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Publication numberUS5877037 A
Publication typeGrant
Application numberUS 08/640,290
Publication dateMar 2, 1999
Filing dateJul 22, 1996
Priority dateJul 22, 1996
Fee statusPaid
Publication number08640290, 640290, US 5877037 A, US 5877037A, US-A-5877037, US5877037 A, US5877037A
InventorsMatthew F. O'Keefe, Joel L. Goodrich, Donald Cordeiro, Nitin Jain
Original AssigneeThe Whitaker Corporation
Export CitationBiBTeX, EndNote, RefMan
External Links: USPTO, USPTO Assignment, Espacenet
Process for reducing bond resistance in semiconductor devices and circuits
US 5877037 A
Abstract
It has been identified that a known loss mechanism in the access path to a mesa type device is more significant than previously believed. The source of the loss is due to the electromagnetic interaction of the wire bond and the device side wall which induces an image current at the side wall along the path of the wire bond. According to the teachings of the present invention, a process for forming a conductive coating on a semiconductor device is disclosed. The coating reduces high frequency losses associated with the device. The processes disclosed are compatible with existing semiconductor fabrication devices and advantageously provide improved uniformity and repeatability.
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Claims(16)
We claim:
1. A process for fabricating a semiconductor device, the device being subject to an induced current, the process comprising the steps of:
fabricating the device and
forming a coating along a path of the induced current having a skin effect sheet resistivity less than the skin effect sheet resistivity of the device material beneath the coating.
2. The process as recited in claim 1 wherein said coating has a thickness of at least one skin depth.
3. The process as recited in claim 2 wherein the step of forming a coating further comprises the step of:
depositing a metal on the device.
4. The process as recited in claim 3 wherein said metal is selected from the group consisting of gold, silver, copper, and aluminum.
5. The process as recited in claim 4 and further comprising the step of annealing the device.
6. The process as recited in claim 2 wherein the step of forming a coating further comprises the step of:
depositing a silicide on the device.
7. The process as recited in claim 6 wherein the thick film resistivity of said silicide has a resistivity approximately equivalent to the silicide thin film resistivity.
8. The process as recited in claim 6 wherein said silicide is selected from the group consisting of cobalt disilicide, titanium disilicide, and platinum silicide.
9. The process as recited in claim 6 wherein said silicide is cobalt disilicide.
10. The process as recited in claim 2 wherein the step of forming a coating further comprises the steps of:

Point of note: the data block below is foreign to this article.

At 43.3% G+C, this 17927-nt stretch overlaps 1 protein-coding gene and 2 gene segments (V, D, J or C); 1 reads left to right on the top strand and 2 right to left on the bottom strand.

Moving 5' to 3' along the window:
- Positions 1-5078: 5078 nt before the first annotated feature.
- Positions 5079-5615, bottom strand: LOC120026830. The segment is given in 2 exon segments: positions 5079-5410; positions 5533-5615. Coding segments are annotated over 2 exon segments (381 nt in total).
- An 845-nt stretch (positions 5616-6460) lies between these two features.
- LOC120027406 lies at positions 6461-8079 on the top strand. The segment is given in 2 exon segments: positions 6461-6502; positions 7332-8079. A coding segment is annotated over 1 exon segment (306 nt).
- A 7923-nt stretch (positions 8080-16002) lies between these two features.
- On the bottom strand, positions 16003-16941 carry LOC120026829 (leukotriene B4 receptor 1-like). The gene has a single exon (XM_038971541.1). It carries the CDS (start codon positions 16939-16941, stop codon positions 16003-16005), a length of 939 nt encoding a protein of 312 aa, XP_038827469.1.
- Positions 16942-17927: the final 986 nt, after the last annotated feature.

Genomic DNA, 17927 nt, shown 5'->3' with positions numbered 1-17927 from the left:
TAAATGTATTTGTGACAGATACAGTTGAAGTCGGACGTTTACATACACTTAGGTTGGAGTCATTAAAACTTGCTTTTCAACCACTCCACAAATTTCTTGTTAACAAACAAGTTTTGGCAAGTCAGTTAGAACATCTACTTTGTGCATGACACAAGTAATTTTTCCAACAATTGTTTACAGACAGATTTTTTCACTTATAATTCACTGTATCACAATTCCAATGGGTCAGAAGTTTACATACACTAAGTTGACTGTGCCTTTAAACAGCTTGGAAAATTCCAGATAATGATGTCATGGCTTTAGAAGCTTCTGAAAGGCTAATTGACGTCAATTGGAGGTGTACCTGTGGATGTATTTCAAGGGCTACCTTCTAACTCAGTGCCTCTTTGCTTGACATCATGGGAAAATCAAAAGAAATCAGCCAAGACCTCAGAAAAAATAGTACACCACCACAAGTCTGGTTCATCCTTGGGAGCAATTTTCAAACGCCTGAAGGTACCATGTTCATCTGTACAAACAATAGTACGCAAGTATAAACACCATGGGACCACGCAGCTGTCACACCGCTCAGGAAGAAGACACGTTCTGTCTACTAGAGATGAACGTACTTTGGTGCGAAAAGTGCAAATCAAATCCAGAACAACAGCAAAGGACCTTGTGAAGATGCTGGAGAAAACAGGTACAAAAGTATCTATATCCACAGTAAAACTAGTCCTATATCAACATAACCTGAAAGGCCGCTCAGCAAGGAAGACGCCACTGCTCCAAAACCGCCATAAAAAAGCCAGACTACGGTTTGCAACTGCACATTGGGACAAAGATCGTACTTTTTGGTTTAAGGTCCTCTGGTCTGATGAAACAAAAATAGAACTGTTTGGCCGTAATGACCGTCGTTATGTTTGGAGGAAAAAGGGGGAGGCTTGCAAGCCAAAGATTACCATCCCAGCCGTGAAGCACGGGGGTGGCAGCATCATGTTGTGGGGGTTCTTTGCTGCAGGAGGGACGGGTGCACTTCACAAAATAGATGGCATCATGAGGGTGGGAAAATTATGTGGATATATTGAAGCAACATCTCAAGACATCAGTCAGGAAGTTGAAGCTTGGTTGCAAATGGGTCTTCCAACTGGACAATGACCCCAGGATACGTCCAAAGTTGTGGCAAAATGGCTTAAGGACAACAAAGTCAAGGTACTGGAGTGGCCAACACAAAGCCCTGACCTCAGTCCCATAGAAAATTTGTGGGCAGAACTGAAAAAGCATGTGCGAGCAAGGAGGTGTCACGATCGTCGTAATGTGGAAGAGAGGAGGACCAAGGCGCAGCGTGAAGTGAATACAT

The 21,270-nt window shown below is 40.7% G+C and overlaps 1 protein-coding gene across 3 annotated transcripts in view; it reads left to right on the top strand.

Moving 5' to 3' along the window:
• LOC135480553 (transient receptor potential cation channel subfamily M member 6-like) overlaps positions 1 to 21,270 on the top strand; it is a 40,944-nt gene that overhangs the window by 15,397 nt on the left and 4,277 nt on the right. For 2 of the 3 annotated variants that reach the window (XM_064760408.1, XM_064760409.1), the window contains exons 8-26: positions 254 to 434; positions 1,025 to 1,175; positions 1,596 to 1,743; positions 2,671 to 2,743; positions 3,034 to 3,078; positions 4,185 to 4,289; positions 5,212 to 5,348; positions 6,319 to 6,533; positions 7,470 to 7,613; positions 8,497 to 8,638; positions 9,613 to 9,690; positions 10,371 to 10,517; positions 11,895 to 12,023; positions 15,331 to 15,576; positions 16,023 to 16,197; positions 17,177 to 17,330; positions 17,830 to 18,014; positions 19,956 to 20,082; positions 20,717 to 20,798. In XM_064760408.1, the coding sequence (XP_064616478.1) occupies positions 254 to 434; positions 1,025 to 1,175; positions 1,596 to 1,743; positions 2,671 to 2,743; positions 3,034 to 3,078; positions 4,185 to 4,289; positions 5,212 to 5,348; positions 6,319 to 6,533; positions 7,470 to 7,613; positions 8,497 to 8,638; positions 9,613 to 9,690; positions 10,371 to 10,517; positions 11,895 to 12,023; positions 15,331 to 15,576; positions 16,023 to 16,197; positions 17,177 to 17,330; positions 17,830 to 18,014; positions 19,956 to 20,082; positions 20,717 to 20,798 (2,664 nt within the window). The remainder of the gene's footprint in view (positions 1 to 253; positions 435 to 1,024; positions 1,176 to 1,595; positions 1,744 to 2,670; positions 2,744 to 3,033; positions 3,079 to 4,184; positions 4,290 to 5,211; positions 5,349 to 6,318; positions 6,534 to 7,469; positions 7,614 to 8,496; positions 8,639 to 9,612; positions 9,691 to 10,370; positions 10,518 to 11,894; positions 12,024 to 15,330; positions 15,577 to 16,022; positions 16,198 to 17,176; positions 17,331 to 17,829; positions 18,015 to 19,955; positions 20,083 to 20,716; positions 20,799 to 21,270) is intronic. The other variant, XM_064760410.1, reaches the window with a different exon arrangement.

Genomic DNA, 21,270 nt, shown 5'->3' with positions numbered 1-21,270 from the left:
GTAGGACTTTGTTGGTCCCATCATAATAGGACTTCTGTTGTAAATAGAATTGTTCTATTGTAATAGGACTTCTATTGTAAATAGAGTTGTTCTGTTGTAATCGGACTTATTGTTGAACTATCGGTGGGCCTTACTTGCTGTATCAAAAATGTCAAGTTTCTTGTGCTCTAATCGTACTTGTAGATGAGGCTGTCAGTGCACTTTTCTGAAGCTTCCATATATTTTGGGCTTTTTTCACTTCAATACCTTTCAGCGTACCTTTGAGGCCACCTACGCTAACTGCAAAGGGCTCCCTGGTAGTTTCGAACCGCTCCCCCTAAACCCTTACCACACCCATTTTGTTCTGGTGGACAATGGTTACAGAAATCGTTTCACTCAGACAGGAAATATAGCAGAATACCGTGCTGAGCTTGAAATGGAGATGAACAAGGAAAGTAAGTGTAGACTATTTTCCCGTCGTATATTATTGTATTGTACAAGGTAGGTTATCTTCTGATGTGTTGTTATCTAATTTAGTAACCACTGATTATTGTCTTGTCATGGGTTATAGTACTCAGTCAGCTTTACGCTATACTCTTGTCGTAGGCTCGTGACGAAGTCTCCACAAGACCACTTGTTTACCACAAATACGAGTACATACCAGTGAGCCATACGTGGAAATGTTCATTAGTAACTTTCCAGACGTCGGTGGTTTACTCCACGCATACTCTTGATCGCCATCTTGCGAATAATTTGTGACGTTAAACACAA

depositing a metal on the device,
annealing the device to form said coating on the device, said coating being a thick film of silicide, and
removing excess metal.
11. The process as recited in claim 10 wherein said thick film of silicide has a resistivity approximately equivalent to the silicide thin film resistivity.
12. The process as recited in claim 10 wherein said metal is selected from the group consisting of cobalt, titanium and platinum.
13. The process as recited in claim 10 wherein said metal is cobalt.
14. The process as recited in claim 13 wherein said deposited film of cobalt has a thickness in a range of about 2000 to 5000 Angstroms.
15. The process as recited in claim 13 wherein said deposited film of cobalt has a thickness of approximately 2500 Angstroms.
16. The process as recited in claim 14 wherein said step of annealing said device further comprises an anneal cycle of two minutes at 900 degrees Celsius.
Description
FIELD OF THE INVENTION

The present invention relates to a process for fabrication of semiconductor devices and circuits and more particularly to a fabrication process to reduce the effective interconnect resistance in discrete and monolithic semiconductor electronic devices and circuits.

BACKGROUND OF THE INVENTION

Monolithic and discrete microwave semiconductor devices are used for example to manufacture switches for microwave and millimeter wave applications. These switches may include PIN diodes as the active element. A PIN diode may be manufactured using the process taught in U.S. Pat. No. 5,268,310 owned by the assignee of the present invention, the disclosure of which is hereby specifically incorporated by reference. Electrical connection from a transmission line to the diode may be made through a wire bond that spans the mesa side wall of the PIN diode and electrically contacts the diode terminal. It is known that a diode connected in this way exhibits a resistive loss in the area of the access to the diode. It is also known that the loss at the bond is frequency related. Prior solutions to the lossy bond problem have been to increase the doping in the PIN mesa side wall. The increased doping reduces parasitic resistance and confines the carriers away from the side wall surface. Devices having the increased doping on the side walls, however, still exhibit significant loss. The exhibited loss also varies for devices in a single wafer, causing nonuniformity, as well as for devices on one wafer to the next, causing nonrepeatability. Variations in the operating parameters of semiconductor devices are detrimental to the effective use and application of these devices. Variations in predicted performance of the devices limit the design parameters for their application in that a circuit design must account for the expected variations in the performance parameters. It may or may not be possible to design the necessary tolerances into a circuit. If it is not possible for a product design to tolerate the expected variations in device or circuit performance, the product may not work that use those devices or circuits at the outer ends of the performance range.